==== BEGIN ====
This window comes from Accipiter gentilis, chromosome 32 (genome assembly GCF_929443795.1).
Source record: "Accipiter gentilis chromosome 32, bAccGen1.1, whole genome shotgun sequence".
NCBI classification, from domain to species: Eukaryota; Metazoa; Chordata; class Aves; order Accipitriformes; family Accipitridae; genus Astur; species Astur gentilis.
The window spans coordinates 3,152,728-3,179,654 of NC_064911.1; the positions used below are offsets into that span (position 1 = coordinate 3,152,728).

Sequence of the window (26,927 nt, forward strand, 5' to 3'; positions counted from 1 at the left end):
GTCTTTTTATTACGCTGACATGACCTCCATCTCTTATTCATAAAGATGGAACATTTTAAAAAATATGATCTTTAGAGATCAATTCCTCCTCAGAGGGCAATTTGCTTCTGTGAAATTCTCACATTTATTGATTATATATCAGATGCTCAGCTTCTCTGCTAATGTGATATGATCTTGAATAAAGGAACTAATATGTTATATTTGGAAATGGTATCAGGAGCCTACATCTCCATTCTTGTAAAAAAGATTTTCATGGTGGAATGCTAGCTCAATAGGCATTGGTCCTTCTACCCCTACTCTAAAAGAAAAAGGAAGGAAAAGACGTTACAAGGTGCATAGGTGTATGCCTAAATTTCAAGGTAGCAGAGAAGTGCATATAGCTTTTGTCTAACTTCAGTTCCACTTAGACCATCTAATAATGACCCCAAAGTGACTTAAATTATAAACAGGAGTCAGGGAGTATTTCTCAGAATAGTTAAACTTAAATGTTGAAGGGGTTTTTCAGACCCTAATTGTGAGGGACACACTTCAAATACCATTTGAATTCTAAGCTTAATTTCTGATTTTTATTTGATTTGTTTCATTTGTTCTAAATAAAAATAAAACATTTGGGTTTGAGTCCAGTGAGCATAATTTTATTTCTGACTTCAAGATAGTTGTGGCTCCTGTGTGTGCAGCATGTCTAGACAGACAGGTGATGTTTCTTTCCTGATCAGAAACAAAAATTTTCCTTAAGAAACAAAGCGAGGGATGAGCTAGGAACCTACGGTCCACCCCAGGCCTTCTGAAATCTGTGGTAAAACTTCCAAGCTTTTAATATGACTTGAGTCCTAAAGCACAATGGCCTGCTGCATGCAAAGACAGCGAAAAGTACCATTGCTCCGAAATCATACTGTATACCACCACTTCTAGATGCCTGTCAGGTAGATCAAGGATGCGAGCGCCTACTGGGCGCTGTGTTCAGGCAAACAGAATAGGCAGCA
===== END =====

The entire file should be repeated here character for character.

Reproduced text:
This window comes from Accipiter gentilis, chromosome 32 (genome assembly GCF_929443795.1).
Source record: "Accipiter gentilis chromosome 32, bAccGen1.1, whole genome shotgun sequence".
NCBI classification, from domain to species: Eukaryota; Metazoa; Chordata; class Aves; order Accipitriformes; family Accipitridae; genus Astur; species Astur gentilis.
The window spans coordinates 3,152,728-3,179,654 of NC_064911.1; the positions used below are offsets into that span (position 1 = coordinate 3,152,728).

Sequence of the window (26,927 nt, forward strand, 5' to 3'; positions counted from 1 at the left end):
GTCTTTTTATTACGCTGACATGACCTCCATCTCTTATTCATAAAGATGGAACATTTTAAAAAATATGATCTTTAGAGATCAATTCCTCCTCAGAGGGCAATTTGCTTCTGTGAAATTCTCACATTTATTGATTATATATCAGATGCTCAGCTTCTCTGCTAATGTGATATGATCTTGAATAAAGGAACTAATATGTTATATTTGGAAATGGTATCAGGAGCCTACATCTCCATTCTTGTAAAAAAGATTTTCATGGTGGAATGCTAGCTCAATAGGCATTGGTCCTTCTACCCCTACTCTAAAAGAAAAAGGAAGGAAAAGACGTTACAAGGTGCATAGGTGTATGCCTAAATTTCAAGGTAGCAGAGAAGTGCATATAGCTTTTGTCTAACTTCAGTTCCACTTAGACCATCTAATAATGACCCCAAAGTGACTTAAATTATAAACAGGAGTCAGGGAGTATTTCTCAGAATAGTTAAACTTAAATGTTGAAGGGGTTTTTCAGACCCTAATTGTGAGGGACACACTTCAAATACCATTTGAATTCTAAGCTTAATTTCTGATTTTTATTTGATTTGTTTCATTTGTTCTAAATAAAAATAAAACATTTGGGTTTGAGTCCAGTGAGCATAATTTTATTTCTGACTTCAAGATAGTTGTGGCTCCTGTGTGTGCAGCATGTCTAGACAGACAGGTGATGTTTCTTTCCTGATCAGAAACAAAAATTTTCCTTAAGAAACAAAGCGAGGGATGAGCTAGGAACCTACGGTCCACCCCAGGCCTTCTGAAATCTGTGGTAAAACTTCCAAGCTTTTAATATGACTTGAGTCCTAAAGCACAATGGCCTGCTGCATGCAAAGACAGCGAAAAGTACCATTGCTCCGAAATCATACTGTATACCACCACTTCTAGATGCCTGTCAGGTAGATCAAGGATGCGAGCGCCTACTGGGCGCTGTGTTCAGGCAAACAGAATAGGCAGCA